HeadLine: I could hear the weans crying but heat beat me back ..
Daily Record, 31/10/1997, p4
by Grace McLean and Shaun Milne
A hero postie told last night how he fought in vain to save a mum and her three young children from their burning home.
John Farrell tried to reach Michelle Wilson, 22, and crying tots Jackie, three, Katie, two, and eight-month-old Brian.
But he and the kids’ father, David, 23, were driven back by heat and smoke.
The four bodies were found later, huddled together in a bedroom.
John, 38, had just delivered mail to the Wilsons’ maisonette home in Cranhill, Glasgow, yesterday morning when the blaze erupted.
He told the Record: “It was absolutely terrible. I’ll never forget it.
“I had just put some mail through their door. Next thing I knew, the windows were blown out.
“David Wilson was hanging out of a window, shouting for help.
“I could hear the weans crying. And their poor mother was screaming, screaming for help.
“I kicked the door in and tried to run upstairs to where I could hear them.
“But there were too many flames.
“I couldn’t see anything and the heat was beating me back.
“I tried, I really tried. I just couldn’t get to them.
“David smashed the window and climbed out. He was hanging on the ledge with his legs over the side.
“He was bleeding everywhere and only had his boxer shorts on because he was just out of bed.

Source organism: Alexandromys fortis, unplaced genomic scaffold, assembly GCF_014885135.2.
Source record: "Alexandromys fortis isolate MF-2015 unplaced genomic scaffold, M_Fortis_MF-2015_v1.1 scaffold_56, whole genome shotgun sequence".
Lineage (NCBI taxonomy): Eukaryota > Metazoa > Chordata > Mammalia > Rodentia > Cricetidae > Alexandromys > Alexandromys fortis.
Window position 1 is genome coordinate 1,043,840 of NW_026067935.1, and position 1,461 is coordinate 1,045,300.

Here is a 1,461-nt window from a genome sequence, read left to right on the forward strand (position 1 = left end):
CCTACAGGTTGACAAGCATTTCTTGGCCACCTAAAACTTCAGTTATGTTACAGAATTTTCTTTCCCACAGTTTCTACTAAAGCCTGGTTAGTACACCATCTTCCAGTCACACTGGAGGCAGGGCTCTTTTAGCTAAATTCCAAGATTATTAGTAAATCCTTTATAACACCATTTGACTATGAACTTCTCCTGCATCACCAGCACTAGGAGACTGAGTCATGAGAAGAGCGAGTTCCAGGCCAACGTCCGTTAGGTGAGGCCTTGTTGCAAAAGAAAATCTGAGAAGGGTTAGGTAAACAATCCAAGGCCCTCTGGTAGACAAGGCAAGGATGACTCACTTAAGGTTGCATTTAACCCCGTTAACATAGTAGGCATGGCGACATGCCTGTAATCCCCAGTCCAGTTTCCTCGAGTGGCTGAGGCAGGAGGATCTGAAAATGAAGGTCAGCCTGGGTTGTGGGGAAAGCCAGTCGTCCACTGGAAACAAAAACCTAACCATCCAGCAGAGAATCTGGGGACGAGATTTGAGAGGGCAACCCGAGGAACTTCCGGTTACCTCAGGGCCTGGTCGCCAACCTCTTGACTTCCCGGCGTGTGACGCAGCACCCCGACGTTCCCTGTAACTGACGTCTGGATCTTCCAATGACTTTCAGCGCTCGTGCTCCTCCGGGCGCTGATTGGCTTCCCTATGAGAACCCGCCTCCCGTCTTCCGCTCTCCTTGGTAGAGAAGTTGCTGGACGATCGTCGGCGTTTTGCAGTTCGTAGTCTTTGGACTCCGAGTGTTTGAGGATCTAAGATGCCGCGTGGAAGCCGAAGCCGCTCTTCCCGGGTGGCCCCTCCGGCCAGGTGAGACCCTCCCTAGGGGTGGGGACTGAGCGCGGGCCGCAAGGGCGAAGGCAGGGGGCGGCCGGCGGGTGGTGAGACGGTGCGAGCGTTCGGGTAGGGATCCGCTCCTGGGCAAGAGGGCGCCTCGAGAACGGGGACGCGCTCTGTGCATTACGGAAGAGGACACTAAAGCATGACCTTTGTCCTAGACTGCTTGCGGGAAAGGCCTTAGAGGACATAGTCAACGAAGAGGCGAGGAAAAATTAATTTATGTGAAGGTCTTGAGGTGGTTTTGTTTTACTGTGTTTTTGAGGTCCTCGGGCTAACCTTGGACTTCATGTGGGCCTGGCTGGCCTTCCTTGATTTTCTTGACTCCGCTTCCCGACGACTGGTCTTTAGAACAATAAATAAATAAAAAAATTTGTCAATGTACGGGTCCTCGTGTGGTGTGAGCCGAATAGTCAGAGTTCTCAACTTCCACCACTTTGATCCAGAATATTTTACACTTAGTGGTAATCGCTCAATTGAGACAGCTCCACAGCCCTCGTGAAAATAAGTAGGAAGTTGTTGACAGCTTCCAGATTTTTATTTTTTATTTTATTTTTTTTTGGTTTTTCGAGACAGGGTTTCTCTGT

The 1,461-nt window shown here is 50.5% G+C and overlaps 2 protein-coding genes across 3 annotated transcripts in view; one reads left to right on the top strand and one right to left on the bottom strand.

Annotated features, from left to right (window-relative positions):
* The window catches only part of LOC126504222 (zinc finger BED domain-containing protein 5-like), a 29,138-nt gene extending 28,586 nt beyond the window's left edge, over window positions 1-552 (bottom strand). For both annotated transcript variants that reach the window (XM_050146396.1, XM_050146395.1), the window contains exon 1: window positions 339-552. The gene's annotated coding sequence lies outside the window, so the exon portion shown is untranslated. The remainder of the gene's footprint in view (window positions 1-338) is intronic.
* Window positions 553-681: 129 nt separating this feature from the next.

“I managed to pull him on to the veranda. Before that, I told him to throw the weans to me and I’d catch them but he said he couldn’t reach them.
“The kids were still crying and their mum was screaming at the top of her voice. She was desperate but there was nothing we could do.
“Then, all of a sudden, it went quiet.
“I’ve never wished to hear noise more than I did then. The silence was awful.
“David was just out of it – devastated. He didn’t know what was going on.
“We tried to get back in but couldn’t. Then the fire brigade came and took him to an ambulance.”
The fire broke out at Bellrock Court, Cranhill, at 7.30am.
One neighbour said: “It was horrific. Michelle was screaming for help, then the place was engulfed.”
Eyewitness Gary Collins, 27, said: “I looked out the window and there was smoke everywhere, like thick fog.
“Flames were leaping out the front and the back of the building.
“The family didn’t stand a chance.”
Police said: “It was a ferocious blaze which was well alight by the time we and the fire brigade arrived.
“It’s a terrible tragedy, a young family wiped out in minutes.”
Michelle’s best friend, Donna Logue, 22, sobbed: “I can’t believe she’s gone.
“She used to visit me twice a week. Her children played with my little boy.”
Michelle and David lost a baby son, also David, to cot death last year.
Donna added: “Michelle put the baby in a pram and walked to her mum’s. By the time she got there, he was dead.
“I’ve known Michelle since I was 12. I’ll be lost without her as a friend.”
David’s mum, Roseanna Wilson, was at his bedside at Glasgow Royal Infirmary.
A friend said: “The family are all shattered, just waiting on news.”
The Wilsons’ upstairs neighbours, Alex Cassidy, 21, mum Isabel, 47, and brothers David, 18, and Christopher, 10, ran through choking smoke to escape the fire.